A combination of twenty minutes of being ignored and the potential of paying up to 4,000 Baht (around £80) for this 'premium service' saw us swap the private clinic for the town's main public hospital instead.

Contrary to any hospital in London, at 7pm on a Friday night there were no drunks in Saraburi City hospital. In fact, there were far fewer patients than I expected. Most patients were old and seemingly pretty sick, a number of them lay flat in trolleys, waiting to be seen - it was certainly depressing (photos seemed inappropriate, so you just have my word on this.)

Ten minutes after registering we were waiting, again, in a room with no doctors, no nurses, no receptionists, none of the infirm patients, there were barely even seats - just us, there, still waiting.

Had we been forgotten, again?

I decided to see if I could speed things up.

Barely seconds after closing the door I was surrounded by a doctor and trainees. After impressing myself, and my audience, with my Thai we switch to England and I had found a nurse to take of the problem.

When I was asked to show the bites, I disappeared into the chairless waiting room , returning with The Missus.

The nurse wasn't too happy with my tactic but job never mind, you have to do what you do. Besides, we only needed a Nurse and we were all finished and gone within twenty minutes with The Missus safe from rabies and other soi dog nasties.

The less said about the organisation and staff the better - it was almost like watching Thai shop staff - they were laughing, chatting and hanging around while patients waited...'patiently'. On the balance of it, we'll stick with the private hospital but this trip was certainly insightful.

Friday, 25 September 2009

The social media makeover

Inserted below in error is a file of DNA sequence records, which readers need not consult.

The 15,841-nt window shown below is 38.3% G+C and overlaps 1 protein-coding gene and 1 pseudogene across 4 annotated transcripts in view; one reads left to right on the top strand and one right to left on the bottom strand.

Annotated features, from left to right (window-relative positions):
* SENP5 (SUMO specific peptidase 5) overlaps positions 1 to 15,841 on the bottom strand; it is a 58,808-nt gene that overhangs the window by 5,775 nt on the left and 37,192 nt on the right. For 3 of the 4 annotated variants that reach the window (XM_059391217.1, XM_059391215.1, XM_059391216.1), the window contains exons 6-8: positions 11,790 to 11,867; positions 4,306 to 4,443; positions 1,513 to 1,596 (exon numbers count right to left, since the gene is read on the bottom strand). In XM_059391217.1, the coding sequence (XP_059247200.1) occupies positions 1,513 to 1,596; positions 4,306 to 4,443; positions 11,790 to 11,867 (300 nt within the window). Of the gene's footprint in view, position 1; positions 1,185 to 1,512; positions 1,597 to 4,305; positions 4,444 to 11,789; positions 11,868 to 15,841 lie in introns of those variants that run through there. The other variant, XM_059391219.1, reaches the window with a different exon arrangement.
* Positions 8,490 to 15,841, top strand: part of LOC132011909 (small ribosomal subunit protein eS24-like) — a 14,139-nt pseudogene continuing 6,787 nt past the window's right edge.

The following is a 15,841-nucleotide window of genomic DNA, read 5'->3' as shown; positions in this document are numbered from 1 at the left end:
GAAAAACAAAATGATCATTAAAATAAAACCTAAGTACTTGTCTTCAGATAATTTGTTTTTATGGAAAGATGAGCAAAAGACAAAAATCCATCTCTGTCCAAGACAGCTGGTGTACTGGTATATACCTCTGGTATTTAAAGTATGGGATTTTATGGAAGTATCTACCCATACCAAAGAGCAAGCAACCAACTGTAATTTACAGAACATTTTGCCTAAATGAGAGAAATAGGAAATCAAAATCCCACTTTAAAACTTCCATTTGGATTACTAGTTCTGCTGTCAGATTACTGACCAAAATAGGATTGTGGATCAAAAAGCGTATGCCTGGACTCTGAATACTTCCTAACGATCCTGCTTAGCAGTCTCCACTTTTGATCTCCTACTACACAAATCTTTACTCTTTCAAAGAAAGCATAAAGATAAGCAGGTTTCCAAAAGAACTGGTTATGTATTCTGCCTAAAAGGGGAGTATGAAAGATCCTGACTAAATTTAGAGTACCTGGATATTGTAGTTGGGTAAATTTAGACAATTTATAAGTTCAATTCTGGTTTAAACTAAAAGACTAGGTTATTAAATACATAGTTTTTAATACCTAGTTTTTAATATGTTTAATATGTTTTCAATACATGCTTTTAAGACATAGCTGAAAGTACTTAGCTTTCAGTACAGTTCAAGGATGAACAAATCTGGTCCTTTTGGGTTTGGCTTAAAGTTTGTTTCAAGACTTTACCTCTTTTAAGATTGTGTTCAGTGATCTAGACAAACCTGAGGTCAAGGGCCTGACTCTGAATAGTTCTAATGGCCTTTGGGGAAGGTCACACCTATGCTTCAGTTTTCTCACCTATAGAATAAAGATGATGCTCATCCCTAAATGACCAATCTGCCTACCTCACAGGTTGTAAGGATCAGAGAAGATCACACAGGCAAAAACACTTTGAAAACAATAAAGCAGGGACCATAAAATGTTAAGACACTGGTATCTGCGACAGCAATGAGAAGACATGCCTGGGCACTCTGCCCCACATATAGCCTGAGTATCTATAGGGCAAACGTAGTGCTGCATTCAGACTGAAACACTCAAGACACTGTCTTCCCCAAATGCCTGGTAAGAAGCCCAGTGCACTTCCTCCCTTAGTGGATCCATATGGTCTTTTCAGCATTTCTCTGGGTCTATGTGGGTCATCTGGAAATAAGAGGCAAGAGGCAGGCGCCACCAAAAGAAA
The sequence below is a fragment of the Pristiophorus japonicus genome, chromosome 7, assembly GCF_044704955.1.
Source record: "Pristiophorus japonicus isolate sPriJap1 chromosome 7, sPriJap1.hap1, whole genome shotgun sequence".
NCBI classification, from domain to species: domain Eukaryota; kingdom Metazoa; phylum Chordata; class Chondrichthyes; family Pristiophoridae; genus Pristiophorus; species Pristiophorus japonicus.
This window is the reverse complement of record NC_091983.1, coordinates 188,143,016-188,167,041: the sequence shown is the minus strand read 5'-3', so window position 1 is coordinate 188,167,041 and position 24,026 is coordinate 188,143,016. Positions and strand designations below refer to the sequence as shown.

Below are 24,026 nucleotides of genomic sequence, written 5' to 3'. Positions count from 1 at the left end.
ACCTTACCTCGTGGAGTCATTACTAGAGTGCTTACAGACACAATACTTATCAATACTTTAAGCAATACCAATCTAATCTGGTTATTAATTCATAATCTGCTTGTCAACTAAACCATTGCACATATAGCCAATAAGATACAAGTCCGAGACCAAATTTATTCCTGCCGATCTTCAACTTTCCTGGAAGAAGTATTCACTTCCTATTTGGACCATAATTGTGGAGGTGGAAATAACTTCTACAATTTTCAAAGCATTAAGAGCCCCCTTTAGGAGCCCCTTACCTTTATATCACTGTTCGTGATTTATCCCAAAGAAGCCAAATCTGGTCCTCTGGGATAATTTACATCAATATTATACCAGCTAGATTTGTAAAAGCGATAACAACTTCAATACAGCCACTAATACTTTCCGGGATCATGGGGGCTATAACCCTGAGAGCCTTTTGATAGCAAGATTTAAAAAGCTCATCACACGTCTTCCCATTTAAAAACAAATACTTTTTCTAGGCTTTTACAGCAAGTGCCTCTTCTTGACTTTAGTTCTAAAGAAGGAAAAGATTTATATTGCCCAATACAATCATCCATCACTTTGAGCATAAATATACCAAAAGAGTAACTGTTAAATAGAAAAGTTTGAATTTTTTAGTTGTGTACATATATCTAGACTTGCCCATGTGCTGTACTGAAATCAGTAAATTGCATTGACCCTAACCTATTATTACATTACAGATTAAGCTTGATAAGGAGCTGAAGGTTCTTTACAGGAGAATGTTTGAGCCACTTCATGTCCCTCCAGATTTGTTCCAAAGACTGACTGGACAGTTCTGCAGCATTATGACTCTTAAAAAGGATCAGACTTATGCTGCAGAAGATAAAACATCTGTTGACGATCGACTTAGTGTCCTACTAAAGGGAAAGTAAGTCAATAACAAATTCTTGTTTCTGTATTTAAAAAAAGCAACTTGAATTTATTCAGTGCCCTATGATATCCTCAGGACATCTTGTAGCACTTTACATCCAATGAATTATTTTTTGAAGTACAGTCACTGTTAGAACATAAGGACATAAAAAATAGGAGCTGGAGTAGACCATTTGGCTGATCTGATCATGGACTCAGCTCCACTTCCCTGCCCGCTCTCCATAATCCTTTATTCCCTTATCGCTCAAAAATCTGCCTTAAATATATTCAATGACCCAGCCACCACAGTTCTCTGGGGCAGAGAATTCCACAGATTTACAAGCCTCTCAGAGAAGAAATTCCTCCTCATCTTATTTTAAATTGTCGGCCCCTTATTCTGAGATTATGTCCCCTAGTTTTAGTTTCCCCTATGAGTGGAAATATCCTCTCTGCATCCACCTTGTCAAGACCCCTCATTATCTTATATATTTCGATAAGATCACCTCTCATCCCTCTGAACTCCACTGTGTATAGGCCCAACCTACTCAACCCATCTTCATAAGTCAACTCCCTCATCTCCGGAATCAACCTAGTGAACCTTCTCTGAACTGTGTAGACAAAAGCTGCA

Found this quite magnificent social media scribble via Charles Frith.

I write a fair bit about social media and in particular how businesses and companies can use it.

It's a hugely important topic. Social media has the potential to be "game changing", as the Yanks say.

All consumer communication will be turned on its head. The boot is on the other foot, consumers are enfranchised with potential to stick-it to major companies. Suddenly every poor customer experience has the potential to generate poor PR via online, viral, word of mouth.

What used to be a customer complaint letter read by a handful is now something with the power to influence, persuade, dissuade, promote, reject and hold companyies to account.

Check out the Debtors Revolt on YouTube, United Airlines breaks guitars or, on a wider but more shallow scale, there is Facebook. With more 256 million users pouring their thoughts, good/bad experiences onto the web for friends to see.

But, before we get carried away, the great 'socialist web' revolution is yet to occur. In today's market, precious few are getting close to turning this potential into value.

All too often business are misfiring and misusing social media.

They just don't get it, yet...

Monday, 21 September 2009

Earning and losing respect in Thailand

Was at the sports centre the other day when a chap pulled up in this Harley. I was pretty impressed, who wouldn't be.

"Wait. That's not a parking space, sir..."

My initial warmth for driver quickly diminished when he rode round in cycles, literally, revving the engine before parking the 'beast' slap, bang in front of the gym - well away from the designated, and empty, parking area.

He then proceeded to dismount the bike, very slowly in full view of everybody making sure that not one person was unaware that he was the owner of this Harley.

As an avid people watcher, I was hooked.

Thankfully my new pal, and entertainment source, didn't disappoint.

He briefly entered the gym, but rather than settling down to workout, he proceed to wai those inside before leaving very slowly.

Once outside he stood still, taking time to reflect, perhaps scheming his next move, before (slowly) getting back on to the bike and taking a very long route away from the sports centre.

I'd hazard a guess that his mission had been successful, not a sole had failed to see him and the bike.

I appreciate that, by riding in with a Harley he gains face as a man with money but, at what point does him being a total ass mean he loses any respect he gained? Surely he leaves with less respect than he had before he arrived.

I'm a little confused.

Oh, the lengths some Thais will go to to 'impress' others - pretty comical at times.

Saturday, 19 September 2009

Bryan Robson set to coach Thailand

The BBC reports that former England captain Bryan Robson has "agreed in principle" to become the next manager of Thailand's national football team.

Robson would, of course, replace Peter Reid, a former England team-mate of his, who left the position to return to English football as assistant manager of Premiership side Stoke City.